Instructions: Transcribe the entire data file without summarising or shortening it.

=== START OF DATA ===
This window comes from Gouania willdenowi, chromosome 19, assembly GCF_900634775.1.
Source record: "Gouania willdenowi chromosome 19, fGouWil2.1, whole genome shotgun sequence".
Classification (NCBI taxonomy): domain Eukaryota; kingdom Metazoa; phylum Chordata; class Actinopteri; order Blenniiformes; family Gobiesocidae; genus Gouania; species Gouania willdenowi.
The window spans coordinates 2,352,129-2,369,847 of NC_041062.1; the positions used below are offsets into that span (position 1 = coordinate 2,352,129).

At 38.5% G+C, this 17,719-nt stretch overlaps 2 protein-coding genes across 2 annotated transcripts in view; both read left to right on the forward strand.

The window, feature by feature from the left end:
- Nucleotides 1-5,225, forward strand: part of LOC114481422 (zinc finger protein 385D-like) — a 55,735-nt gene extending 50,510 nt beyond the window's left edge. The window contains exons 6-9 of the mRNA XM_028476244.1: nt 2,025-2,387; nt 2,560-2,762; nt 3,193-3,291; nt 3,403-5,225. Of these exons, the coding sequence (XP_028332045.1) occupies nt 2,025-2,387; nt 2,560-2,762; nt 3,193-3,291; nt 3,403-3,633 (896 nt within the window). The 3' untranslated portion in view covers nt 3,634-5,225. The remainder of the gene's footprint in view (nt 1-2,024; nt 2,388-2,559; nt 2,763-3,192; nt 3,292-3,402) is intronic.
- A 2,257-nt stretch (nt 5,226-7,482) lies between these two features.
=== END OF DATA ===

This window comes from Gouania willdenowi, chromosome 19, assembly GCF_900634775.1.
Source record: "Gouania willdenowi chromosome 19, fGouWil2.1, whole genome shotgun sequence".
Classification (NCBI taxonomy): domain Eukaryota; kingdom Metazoa; phylum Chordata; class Actinopteri; order Blenniiformes; family Gobiesocidae; genus Gouania; species Gouania willdenowi.
The window spans coordinates 2,352,129-2,369,847 of NC_041062.1; the positions used below are offsets into that span (position 1 = coordinate 2,352,129).

At 38.5% G+C, this 17,719-nt stretch overlaps 2 protein-coding genes across 2 annotated transcripts in view; both read left to right on the forward strand.

The window, feature by feature from the left end:
- Nucleotides 1-5,225, forward strand: part of LOC114481422 (zinc finger protein 385D-like) — a 55,735-nt gene extending 50,510 nt beyond the window's left edge. The window contains exons 6-9 of the mRNA XM_028476244.1: nt 2,025-2,387; nt 2,560-2,762; nt 3,193-3,291; nt 3,403-5,225. Of these exons, the coding sequence (XP_028332045.1) occupies nt 2,025-2,387; nt 2,560-2,762; nt 3,193-3,291; nt 3,403-3,633 (896 nt within the window). The 3' untranslated portion in view covers nt 3,634-5,225. The remainder of the gene's footprint in view (nt 1-2,024; nt 2,388-2,559; nt 2,763-3,192; nt 3,292-3,402) is intronic.
- A 2,257-nt stretch (nt 5,226-7,482) lies between these two features.